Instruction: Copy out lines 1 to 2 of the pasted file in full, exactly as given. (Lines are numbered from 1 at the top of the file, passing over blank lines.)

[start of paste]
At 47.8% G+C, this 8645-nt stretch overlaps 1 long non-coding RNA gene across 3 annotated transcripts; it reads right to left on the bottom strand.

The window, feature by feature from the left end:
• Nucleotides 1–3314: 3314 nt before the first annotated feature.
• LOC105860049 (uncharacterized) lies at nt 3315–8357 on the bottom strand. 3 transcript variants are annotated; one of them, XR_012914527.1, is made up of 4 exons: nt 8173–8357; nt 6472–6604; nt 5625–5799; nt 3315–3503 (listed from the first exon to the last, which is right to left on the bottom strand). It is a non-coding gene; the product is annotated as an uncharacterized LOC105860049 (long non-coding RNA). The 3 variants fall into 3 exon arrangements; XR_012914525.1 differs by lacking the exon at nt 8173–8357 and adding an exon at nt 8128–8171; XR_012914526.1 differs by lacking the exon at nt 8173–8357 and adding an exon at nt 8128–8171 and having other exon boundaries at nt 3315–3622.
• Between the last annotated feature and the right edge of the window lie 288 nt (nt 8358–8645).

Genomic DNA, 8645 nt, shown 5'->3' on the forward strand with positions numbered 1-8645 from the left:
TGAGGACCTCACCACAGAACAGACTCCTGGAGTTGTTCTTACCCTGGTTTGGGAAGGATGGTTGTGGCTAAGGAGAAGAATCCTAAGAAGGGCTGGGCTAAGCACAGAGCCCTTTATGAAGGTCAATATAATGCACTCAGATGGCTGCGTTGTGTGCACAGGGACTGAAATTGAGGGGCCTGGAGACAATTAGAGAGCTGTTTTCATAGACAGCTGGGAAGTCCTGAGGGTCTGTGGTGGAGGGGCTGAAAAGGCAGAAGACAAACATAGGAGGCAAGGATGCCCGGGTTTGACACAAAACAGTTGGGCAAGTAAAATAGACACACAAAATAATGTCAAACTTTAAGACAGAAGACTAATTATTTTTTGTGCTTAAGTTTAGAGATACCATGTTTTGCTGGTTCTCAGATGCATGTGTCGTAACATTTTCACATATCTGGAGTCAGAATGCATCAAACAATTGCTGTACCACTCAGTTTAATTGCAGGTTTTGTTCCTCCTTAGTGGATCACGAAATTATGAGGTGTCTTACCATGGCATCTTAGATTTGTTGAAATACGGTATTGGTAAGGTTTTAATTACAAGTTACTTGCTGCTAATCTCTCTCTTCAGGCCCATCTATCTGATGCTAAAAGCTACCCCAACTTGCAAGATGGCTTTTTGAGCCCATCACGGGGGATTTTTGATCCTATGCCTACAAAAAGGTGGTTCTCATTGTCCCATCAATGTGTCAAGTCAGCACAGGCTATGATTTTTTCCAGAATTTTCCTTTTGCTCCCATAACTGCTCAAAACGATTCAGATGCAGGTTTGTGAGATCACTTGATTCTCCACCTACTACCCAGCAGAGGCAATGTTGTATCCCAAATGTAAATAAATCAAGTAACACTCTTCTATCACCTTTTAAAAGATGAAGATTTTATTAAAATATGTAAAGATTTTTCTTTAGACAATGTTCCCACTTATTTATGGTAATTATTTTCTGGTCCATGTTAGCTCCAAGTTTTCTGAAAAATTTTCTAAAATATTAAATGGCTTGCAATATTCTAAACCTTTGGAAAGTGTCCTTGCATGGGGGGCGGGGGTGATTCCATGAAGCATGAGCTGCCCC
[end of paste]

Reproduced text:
At 47.8% G+C, this 8645-nt stretch overlaps 1 long non-coding RNA gene across 3 annotated transcripts; it reads right to left on the bottom strand.

The window, feature by feature from the left end: